I feel the need

I feel the need

Wednesday, May 30, 2012

But the bigger question is...where are the corn chips?

Quite possibly the most ridiculous thing women do in the name of beauty is wax their eyebrows.

Those of you who read this blog know I do battle with unwanted hair every day, but today, in preparation for my weekend away at WisRWA Conference, (three days with a hundred middle aged women...why am I getting hairless for this?)  I went to my local discount hair cutting place  (I will never let them touch my WANTED hair again)  and got my eyebrows waxed.  While doing this, I pondered just how silly this practice is.

The eyebrow is a fairly small patch of hair, when you really think about it.  And, after all, who really notices eyebrows?  (So long as there are TWO, that is.)  When was the last time you heard men having this conversation:

Man 1:  Wow, take a look at that bombshell over there.

Man 2:  Which one?

Man 1:  The brunette with the kickin' curves!

Man 2:  Oh yeah, she's hot.

Man 1:  Pity though, she's so gorgeous, but then there's that...issue.

Man 2:  What, what's wrong with her?

Man 1:  Look at those eyebrows.

Man 2:  Oh....yeah...that's too bad.  Heavy eyebrows...she's disfigured.

Man 1:  How can she even be out in public with eyebrows like that?

See?  It would NEVER happen.  Well, unless you're starring in the lead in a "Mommie Dearest" revival, and then you probably should just bag your head until those brows look human.

Not bad for a Wednesday night!
But I'm sitting there in the chair, letting a stranger put hot wax on my brows and trusting that she isn't going to make me look like Bette Davis in "What Ever Happened to Baby Jane?"  (Although, given the state of my roots, I'm a pair of pigtails and a good coat of lipstick away from that look anyway.)  and I notice something:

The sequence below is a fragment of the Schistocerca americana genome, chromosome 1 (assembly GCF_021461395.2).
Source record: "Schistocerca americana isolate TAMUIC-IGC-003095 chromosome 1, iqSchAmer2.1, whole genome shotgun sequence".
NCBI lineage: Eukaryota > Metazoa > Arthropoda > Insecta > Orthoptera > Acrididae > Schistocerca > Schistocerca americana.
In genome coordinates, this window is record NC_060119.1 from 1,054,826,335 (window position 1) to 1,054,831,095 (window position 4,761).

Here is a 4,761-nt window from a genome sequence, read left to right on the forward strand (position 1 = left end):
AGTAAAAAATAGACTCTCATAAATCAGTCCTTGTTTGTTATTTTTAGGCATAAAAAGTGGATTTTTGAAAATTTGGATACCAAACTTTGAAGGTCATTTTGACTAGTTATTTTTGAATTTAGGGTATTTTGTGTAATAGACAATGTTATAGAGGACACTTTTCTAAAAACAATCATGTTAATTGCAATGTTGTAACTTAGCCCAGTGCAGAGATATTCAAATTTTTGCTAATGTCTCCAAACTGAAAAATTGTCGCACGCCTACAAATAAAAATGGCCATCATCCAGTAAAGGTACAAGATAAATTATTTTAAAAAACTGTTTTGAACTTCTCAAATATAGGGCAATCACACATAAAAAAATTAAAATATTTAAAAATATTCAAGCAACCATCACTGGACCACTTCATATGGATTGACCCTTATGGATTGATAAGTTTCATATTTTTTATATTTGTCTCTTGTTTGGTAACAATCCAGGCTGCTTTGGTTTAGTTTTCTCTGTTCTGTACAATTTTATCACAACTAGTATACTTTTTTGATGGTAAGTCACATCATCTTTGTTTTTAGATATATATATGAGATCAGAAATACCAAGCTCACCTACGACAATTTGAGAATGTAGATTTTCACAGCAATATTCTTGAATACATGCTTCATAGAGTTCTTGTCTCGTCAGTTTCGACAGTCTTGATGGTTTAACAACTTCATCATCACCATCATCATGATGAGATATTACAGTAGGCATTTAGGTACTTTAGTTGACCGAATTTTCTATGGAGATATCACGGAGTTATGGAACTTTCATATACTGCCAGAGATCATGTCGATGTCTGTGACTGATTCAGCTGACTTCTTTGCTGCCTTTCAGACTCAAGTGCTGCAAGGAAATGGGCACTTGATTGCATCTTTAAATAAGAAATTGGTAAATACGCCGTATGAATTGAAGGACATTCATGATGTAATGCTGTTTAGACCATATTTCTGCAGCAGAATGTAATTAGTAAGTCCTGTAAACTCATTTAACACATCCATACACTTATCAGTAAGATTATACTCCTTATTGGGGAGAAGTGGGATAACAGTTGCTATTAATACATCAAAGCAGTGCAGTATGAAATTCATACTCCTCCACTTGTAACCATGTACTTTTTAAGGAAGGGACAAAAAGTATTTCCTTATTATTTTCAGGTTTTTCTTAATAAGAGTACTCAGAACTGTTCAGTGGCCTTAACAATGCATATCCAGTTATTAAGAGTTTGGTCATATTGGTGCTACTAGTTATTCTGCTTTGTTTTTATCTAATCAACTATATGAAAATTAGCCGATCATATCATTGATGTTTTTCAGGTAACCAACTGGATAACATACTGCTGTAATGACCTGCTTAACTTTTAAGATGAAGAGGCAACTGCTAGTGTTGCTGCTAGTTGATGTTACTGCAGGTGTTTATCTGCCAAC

Her hands smell like corn chips.

Seriously..is Frito Lay making soap now?
So there I am, getting hot wax painted on my eyebrows by a pair of corn chip smelling hands.  And then she rips away the unwanted hair.  Then she plucks the strays, which is my least favorite part because if I WANTED to PLUCK the hair, I would stay home and do it myself.  What I want is one brief, blinding flash of pain, and then nothing.  Plucking is endless tiny little pains, like the headaches you get when your boss tells you a joke you just don't think is funny, but you have to laugh or he'll monitor your Spider Solitaire usage on the work computer.

Today the eyebrows must have been super unruly because I thought we were done and I opened my eyes 


to see Corn Chip Hands hover over me with SCISSORS!


She did a bit of trimming...and I was done.  She held the mirror up to my face...I was still in a reclining position and as we all know, fat falls backward so it was, quite possibly, the ugliest reflection of myself I've seen in a while, especially since my bangs were pinned back, revealing my halo of white hair...and said, "What do you think?"

Well, I think I'm old and fat. 

Oh, the eyebrows.